Among colleges, the Chronicle of Higher Education is tracking the reopening plans of more than 1,200 institutions. The findings: About half of universities plan to reopen, a third are proposing a mix of online and in-person classes, and 11% have committed to fully online learning.

Elinor Aspegren and Chris Quintana

1.4 million jobless claims filed, first increase since March

After slowly dropping for over four months, the number of Americans filing new unemployment claims pushed higher last week, the Labor Departement reported. as reopening of the economy stalls amid surges of the coronavirus. More than 1.4 million Americans filed initial applications for unemployment insurance last week. That’s far below the record 6.9 million who sought assistance in late March, but higher than the 1.3 million who filed claims the week before. The latest figure reverses the slow but steady slide that had occurred for 15 weeks in a row.

– Charisse Jones

California extends masks deal with Chinese firm

California Gov. Gavin Newsom announced an extension of a contract to buy medical masks from a Chinese company, saying U.S. firms are unable to produce enough protective gear. The $316 million deal with BYD comes as the state’s confirmed coronavirus cases surged to over 409,000, the most cases in the nation after barely surpassing New York. However, New York has 32,520 confirmed deaths, California about 8,000. California, with a population of 40 million, is about twice the size of New York. Scientists say reported coronavirus cases vastly underestimate the true number of infections because of the small number of tests.

COVID-19 data should drive decision to reopen schools, Arizona official says

Arizona schools Superintendent Kathy Hoffman wrote that “at a minimum,” Gov. Doug Ducey should set criteria for reopening schools using COVID-19 data, and should only order that schools reopen if the number of confirmed cases declines. Hoffman joins teachers, students, school board members, physicians and parents calling on the governor to provide more clarity. Ducey, who has ordered schools to delay the first day of in-person classes until Aug. 17, is expected to make an announcement about schools this week. The rate  of new coronavirus cases has been easing in recent days after some areas of the state began mandating masks in public.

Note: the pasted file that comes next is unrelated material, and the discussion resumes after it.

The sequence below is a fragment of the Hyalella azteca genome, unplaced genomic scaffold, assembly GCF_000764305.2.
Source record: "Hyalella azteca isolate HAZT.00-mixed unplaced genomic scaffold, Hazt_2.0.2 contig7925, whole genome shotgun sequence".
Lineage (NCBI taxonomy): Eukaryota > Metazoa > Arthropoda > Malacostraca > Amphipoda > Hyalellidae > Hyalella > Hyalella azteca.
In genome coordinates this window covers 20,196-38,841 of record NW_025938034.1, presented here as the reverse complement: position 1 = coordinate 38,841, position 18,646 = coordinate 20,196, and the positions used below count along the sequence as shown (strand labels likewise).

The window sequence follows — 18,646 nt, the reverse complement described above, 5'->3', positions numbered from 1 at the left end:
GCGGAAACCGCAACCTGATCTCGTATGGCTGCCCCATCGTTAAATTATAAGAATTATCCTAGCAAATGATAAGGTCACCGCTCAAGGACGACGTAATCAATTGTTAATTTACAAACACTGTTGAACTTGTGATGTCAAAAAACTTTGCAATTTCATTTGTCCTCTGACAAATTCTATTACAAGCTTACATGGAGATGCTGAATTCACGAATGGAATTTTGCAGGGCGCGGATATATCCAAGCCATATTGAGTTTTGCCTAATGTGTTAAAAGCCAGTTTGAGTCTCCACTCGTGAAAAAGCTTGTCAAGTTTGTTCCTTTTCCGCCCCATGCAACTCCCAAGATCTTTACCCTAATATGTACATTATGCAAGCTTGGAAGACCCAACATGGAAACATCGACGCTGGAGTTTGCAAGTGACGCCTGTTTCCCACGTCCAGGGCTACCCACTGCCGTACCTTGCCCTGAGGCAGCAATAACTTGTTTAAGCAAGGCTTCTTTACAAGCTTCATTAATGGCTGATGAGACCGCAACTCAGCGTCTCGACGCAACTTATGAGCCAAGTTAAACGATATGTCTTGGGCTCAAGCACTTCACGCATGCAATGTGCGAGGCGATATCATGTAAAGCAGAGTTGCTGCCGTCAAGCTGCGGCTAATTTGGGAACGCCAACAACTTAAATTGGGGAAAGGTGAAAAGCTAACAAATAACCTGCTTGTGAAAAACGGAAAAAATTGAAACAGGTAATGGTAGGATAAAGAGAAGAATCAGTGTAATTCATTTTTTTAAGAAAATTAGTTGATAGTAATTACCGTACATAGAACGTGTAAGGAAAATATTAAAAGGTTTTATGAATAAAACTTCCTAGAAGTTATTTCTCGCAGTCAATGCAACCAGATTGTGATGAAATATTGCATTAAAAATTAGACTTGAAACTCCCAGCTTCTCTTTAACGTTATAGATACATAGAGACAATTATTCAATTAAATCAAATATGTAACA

“I want students back in our classrooms because that’s the best place for learning and growing,” Hoffman wrote in the message posted to Twitter. “However, we cannot ask schools to make decisions that will impact the teachers’ and students’ health and safety without first providing them with the necessary public health data and funding to make safe decisions.”

– Lily Altavena, Arizona Republic

Trump blames COVID-19 spike on protests, travel and Mexico

President Donald Trump blamed a dramatic uptick in U.S. coronavirus cases on young people who attended nationwide protests over police brutality, summer holidays, a “substantial increase in travel” and migrants crossing the U.S.-Mexico border, even though his own advisers have also attributed the surge to some states’ early reopenings.

“There are likely a number of causes for the spike in infections. Cases started to rise among young Americans shortly after demonstrations, which you know very well about, which presumably triggered a broader relaxation of mitigation efforts nationwide,” Trump told reporters during a White House briefing, referring to mass demonstrations over the death of George Floyd.

“We’re also sharing a 2,000 mile border with Mexico as we know very well and cases are surging in Mexico … it’s a big problem for Mexico but cases are surging very sharply and all across the rest of the Western Hemisphere. “

– Courtney Subramanian and John Fritze

Princess Cruises cancels cruises through Dec. 15

Princess Cruises has canceled sailings across the globe through Dec. 15 – with one exception. “All cruises in and out of Australia will be paused until Oct. 31 and then all other sailings across all other countries are paused through Dec. 15,” Negin Kamali, spokesperson for Princess Cruises, told USA TODAY. Princess Cruises, which had major coronavirus outbreaks on two of its ships, the Diamond Princess and the Grand Princess, made the call to cancel more sailings due to COVID-19’s progression and decisions of government authorities, health authorities and airlines regarding travel restrictions around the world, the company said in a release. 

– Morgan Hines

US hospitalizations back to peak levels as confirmed cases surge

More than 59,000 Americans are hospitalized with COVID-19 related illness, a return to the peak that rocked the nation in April, according data from the COVID Tracking Project. Hospitalizations have been steadily rising since hitting a low point of 27,772 on June 15. Several days with more than 59,000 were reported in April before the number began dropping steadily. But it has been rising for more than a month, according to the data.

More COVID-19 resources from USA TODAY

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Contributing: The Associated Press

This article originally appeared on USA TODAY: COVID update: California surpasses New York; Worldwide cases 15M